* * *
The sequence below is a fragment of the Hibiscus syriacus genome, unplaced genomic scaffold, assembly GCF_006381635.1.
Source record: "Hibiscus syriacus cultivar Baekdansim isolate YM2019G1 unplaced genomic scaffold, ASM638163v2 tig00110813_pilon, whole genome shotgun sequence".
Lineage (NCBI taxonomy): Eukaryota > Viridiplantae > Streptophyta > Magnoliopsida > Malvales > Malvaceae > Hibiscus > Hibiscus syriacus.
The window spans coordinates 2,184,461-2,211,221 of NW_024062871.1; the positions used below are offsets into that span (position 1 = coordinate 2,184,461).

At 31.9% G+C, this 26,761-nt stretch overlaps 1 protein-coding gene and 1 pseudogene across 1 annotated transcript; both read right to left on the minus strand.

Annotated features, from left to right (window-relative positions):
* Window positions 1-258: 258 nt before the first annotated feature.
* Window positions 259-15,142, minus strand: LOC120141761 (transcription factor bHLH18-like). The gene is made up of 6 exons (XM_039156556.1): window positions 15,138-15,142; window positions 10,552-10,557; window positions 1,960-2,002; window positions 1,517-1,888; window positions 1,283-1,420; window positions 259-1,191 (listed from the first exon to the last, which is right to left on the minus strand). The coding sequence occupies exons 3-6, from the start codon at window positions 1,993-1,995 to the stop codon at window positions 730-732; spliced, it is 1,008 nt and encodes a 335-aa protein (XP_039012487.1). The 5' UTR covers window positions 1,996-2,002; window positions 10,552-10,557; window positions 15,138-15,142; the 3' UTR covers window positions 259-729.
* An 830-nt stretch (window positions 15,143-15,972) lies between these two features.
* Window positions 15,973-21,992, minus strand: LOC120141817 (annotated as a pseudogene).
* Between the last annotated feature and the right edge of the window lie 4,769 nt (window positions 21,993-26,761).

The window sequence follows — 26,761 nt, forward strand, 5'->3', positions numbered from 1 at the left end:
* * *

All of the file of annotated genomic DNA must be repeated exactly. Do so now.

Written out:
The sequence below is a fragment of the Hibiscus syriacus genome, unplaced genomic scaffold, assembly GCF_006381635.1.
Source record: "Hibiscus syriacus cultivar Baekdansim isolate YM2019G1 unplaced genomic scaffold, ASM638163v2 tig00110813_pilon, whole genome shotgun sequence".
Lineage (NCBI taxonomy): Eukaryota > Viridiplantae > Streptophyta > Magnoliopsida > Malvales > Malvaceae > Hibiscus > Hibiscus syriacus.
The window spans coordinates 2,184,461-2,211,221 of NW_024062871.1; the positions used below are offsets into that span (position 1 = coordinate 2,184,461).

At 31.9% G+C, this 26,761-nt stretch overlaps 1 protein-coding gene and 1 pseudogene across 1 annotated transcript; both read right to left on the minus strand.

Annotated features, from left to right (window-relative positions):
* Window positions 1-258: 258 nt before the first annotated feature.
* Window positions 259-15,142, minus strand: LOC120141761 (transcription factor bHLH18-like). The gene is made up of 6 exons (XM_039156556.1): window positions 15,138-15,142; window positions 10,552-10,557; window positions 1,960-2,002; window positions 1,517-1,888; window positions 1,283-1,420; window positions 259-1,191 (listed from the first exon to the last, which is right to left on the minus strand). The coding sequence occupies exons 3-6, from the start codon at window positions 1,993-1,995 to the stop codon at window positions 730-732; spliced, it is 1,008 nt and encodes a 335-aa protein (XP_039012487.1). The 5' UTR covers window positions 1,996-2,002; window positions 10,552-10,557; window positions 15,138-15,142; the 3' UTR covers window positions 259-729.
* An 830-nt stretch (window positions 15,143-15,972) lies between these two features.
* Window positions 15,973-21,992, minus strand: LOC120141817 (annotated as a pseudogene).
* Between the last annotated feature and the right edge of the window lie 4,769 nt (window positions 21,993-26,761).

The window sequence follows — 26,761 nt, forward strand, 5'->3', positions numbered from 1 at the left end: